Microchips can't get much cheaper despite Moore's Law
Broadcom Chairman and CTO Henry Samueli has warned that Moore's Law is breaking down and is not making chips cheaper these days.
Talking to IT World, Samueli said that propping up Moore’s Law was now so expensive in terms of development, it cancelled out the cost savings that should come with each new generation.
Samueli, who co-founded Broadcome in 1991, said that the cost curves are getting flat and instead of more speed, less power consumption and lower cost with each generation, chip makers now have to choose two out of three.
New techniques such as High-K Metal Gate and FinFET are now being used to achieve new process nodes and the most advanced process node on the market will hit 14 nanometers next year.
However, at levels like that, chipmakers need more than traditional manufacturing techniques to achieve the high density, Samueli said. The denser chips get, the more expensive it will be to make them.
Process nodes will be headed for a wall in about 15 years. After another three generations, chips will probably reach 5nm, and at that point, there will be only 10 atoms from the beginning to the end of each transistor gate, he said. Then it all gets silly and further advances may be impossible.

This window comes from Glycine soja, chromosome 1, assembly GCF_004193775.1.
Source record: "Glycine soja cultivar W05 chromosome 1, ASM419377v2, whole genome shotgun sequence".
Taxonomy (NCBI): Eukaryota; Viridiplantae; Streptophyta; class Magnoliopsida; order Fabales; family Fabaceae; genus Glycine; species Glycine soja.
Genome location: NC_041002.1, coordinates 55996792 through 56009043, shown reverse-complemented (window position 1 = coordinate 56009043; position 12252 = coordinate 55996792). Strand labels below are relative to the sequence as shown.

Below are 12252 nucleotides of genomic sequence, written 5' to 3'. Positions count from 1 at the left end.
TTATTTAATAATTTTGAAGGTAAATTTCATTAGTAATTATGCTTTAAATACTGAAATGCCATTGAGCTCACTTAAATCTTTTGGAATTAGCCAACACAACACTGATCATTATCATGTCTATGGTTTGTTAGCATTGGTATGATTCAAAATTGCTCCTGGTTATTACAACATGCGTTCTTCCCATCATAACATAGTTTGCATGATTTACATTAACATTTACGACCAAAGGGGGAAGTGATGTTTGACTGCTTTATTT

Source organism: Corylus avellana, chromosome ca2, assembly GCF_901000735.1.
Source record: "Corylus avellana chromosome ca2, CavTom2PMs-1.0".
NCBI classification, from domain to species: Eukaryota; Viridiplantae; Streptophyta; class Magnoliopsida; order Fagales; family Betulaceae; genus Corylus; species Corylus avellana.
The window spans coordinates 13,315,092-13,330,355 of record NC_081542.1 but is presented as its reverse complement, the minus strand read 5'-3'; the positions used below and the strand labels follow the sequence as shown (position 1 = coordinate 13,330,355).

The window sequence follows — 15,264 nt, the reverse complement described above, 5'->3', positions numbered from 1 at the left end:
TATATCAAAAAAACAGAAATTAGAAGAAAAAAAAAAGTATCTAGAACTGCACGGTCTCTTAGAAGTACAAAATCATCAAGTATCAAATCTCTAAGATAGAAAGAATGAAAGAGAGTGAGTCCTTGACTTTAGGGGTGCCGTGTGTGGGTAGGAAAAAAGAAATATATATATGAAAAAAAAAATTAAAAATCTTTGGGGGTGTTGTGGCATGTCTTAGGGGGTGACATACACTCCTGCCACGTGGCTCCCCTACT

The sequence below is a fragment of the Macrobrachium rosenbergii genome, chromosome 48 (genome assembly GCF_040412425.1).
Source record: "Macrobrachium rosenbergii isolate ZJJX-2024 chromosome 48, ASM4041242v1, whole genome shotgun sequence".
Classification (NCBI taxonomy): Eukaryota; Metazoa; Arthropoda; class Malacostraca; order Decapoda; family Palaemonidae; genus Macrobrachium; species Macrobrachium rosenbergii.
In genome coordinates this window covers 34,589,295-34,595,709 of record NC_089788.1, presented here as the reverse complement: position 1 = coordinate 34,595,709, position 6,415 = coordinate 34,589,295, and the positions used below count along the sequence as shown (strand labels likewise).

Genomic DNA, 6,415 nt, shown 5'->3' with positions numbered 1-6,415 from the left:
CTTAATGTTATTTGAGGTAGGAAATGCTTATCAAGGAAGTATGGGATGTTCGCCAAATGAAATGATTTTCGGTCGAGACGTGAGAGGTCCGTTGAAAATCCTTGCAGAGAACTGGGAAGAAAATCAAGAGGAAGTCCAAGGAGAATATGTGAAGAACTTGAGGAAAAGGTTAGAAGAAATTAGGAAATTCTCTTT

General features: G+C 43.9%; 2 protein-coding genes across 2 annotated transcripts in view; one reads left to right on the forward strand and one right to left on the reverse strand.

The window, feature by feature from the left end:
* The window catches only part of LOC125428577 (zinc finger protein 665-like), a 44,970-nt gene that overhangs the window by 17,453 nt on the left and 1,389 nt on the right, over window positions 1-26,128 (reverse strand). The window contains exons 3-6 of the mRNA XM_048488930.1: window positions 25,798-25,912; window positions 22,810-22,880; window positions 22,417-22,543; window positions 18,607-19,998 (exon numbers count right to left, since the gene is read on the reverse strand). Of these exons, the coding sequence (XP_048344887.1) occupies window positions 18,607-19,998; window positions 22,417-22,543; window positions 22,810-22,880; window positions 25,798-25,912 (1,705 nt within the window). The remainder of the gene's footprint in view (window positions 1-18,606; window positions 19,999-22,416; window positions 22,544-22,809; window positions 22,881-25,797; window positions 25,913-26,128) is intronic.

Samueli said that you cannot build a transistor with only an atom and there is no obvious path forward at that point. The CMOS transistor has not been replaced for 50 years.
However, it is unlikely that chipmakers will go beyond the current process nodes. This is because the cost increases of making chips will kick in sooner. For some types of processors, chipmakers will probably stick with current process nodes and only invest in more dense geometries for chips that have to meet growing performance and power-consumption requirements at any cost, Samueli said.
This repeats a pattern seen with analogue chips, where manufacturers still use technology that's five years old or more and innovate instead on design, he said.
While some of the network switch chips Broadcom makes will demand new process nodes, many processors in consumer devices probably will not, he said. "You don't need to build a wi-fi chip in 10nm CMOS. Now the only use that consumer devices have for newer technology is to improve battery life."